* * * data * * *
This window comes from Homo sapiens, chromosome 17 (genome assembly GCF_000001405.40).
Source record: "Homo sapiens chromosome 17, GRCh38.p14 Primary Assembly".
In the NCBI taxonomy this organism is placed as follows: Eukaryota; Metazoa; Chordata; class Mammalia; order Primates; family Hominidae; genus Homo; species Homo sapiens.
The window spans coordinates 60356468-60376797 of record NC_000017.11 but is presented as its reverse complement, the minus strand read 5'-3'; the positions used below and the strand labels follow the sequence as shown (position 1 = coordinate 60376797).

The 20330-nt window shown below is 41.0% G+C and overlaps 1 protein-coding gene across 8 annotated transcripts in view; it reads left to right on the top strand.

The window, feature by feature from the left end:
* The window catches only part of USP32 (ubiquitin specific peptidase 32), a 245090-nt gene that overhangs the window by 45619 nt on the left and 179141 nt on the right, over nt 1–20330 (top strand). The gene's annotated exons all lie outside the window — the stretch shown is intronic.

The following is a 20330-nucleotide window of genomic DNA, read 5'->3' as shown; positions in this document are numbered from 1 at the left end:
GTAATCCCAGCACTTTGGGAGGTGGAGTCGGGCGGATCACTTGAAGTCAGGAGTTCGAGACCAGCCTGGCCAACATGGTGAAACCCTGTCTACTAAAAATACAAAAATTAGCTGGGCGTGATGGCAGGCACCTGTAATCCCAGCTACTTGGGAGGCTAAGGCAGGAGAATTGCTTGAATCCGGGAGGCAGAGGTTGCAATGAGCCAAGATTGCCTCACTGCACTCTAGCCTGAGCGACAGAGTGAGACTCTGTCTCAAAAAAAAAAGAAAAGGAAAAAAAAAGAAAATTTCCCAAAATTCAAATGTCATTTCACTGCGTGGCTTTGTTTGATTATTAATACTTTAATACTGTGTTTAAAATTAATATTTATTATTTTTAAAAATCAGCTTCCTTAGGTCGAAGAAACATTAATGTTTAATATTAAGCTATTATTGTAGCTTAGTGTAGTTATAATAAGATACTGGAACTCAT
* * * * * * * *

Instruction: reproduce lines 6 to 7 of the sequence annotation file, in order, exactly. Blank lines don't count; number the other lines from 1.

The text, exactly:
The window, feature by feature from the left end:
* The window catches only part of USP32 (ubiquitin specific peptidase 32), a 245090-nt gene that overhangs the window by 45619 nt on the left and 179141 nt on the right, over nt 1–20330 (top strand). The gene's annotated exons all lie outside the window — the stretch shown is intronic.